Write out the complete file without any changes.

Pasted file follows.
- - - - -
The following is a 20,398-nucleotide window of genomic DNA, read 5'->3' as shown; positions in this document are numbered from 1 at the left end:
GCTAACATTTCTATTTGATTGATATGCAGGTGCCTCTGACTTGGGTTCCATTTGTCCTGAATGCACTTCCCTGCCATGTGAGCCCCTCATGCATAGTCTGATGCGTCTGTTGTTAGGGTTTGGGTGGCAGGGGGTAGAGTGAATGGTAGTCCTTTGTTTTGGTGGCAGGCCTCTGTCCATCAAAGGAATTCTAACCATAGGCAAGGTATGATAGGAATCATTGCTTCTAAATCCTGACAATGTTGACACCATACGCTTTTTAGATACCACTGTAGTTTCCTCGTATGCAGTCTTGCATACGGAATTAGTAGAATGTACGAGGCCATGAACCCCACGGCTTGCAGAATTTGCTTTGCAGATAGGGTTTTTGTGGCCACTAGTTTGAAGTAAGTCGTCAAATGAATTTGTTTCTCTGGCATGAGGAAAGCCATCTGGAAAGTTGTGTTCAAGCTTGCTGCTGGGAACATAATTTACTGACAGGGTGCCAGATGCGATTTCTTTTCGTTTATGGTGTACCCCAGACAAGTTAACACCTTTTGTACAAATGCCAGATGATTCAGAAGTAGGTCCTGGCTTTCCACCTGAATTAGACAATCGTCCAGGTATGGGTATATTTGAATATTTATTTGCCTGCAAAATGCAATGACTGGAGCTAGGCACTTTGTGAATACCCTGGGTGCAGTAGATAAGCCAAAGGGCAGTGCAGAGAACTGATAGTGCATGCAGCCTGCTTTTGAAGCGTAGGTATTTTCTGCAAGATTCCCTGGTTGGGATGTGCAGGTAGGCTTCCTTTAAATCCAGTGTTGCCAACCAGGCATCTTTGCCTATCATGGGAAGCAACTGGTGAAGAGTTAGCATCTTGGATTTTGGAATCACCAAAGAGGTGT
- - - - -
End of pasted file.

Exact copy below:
The following is a 20,398-nucleotide window of genomic DNA, read 5'->3' as shown; positions in this document are numbered from 1 at the left end:
GCTAACATTTCTATTTGATTGATATGCAGGTGCCTCTGACTTGGGTTCCATTTGTCCTGAATGCACTTCCCTGCCATGTGAGCCCCTCATGCATAGTCTGATGCGTCTGTTGTTAGGGTTTGGGTGGCAGGGGGTAGAGTGAATGGTAGTCCTTTGTTTTGGTGGCAGGCCTCTGTCCATCAAAGGAATTCTAACCATAGGCAAGGTATGATAGGAATCATTGCTTCTAAATCCTGACAATGTTGACACCATACGCTTTTTAGATACCACTGTAGTTTCCTCGTATGCAGTCTTGCATACGGAATTAGTAGAATGTACGAGGCCATGAACCCCACGGCTTGCAGAATTTGCTTTGCAGATAGGGTTTTTGTGGCCACTAGTTTGAAGTAAGTCGTCAAATGAATTTGTTTCTCTGGCATGAGGAAAGCCATCTGGAAAGTTGTGTTCAAGCTTGCTGCTGGGAACATAATTTACTGACAGGGTGCCAGATGCGATTTCTTTTCGTTTATGGTGTACCCCAGACAAGTTAACACCTTTTGTACAAATGCCAGATGATTCAGAAGTAGGTCCTGGCTTTCCACCTGAATTAGACAATCGTCCAGGTATGGGTATATTTGAATATTTATTTGCCTGCAAAATGCAATGACTGGAGCTAGGCACTTTGTGAATACCCTGGGTGCAGTAGATAAGCCAAAGGGCAGTGCAGAGAACTGATAGTGCATGCAGCCTGCTTTTGAAGCGTAGGTATTTTCTGCAAGATTCCCTGGTTGGGATGTGCAGGTAGGCTTCCTTTAAATCCAGTGTTGCCAACCAGGCATCTTTGCCTATCATGGGAAGCAACTGGTGAAGAGTTAGCATCTTGGATTTTGGAATCACCAAAGAGGTGT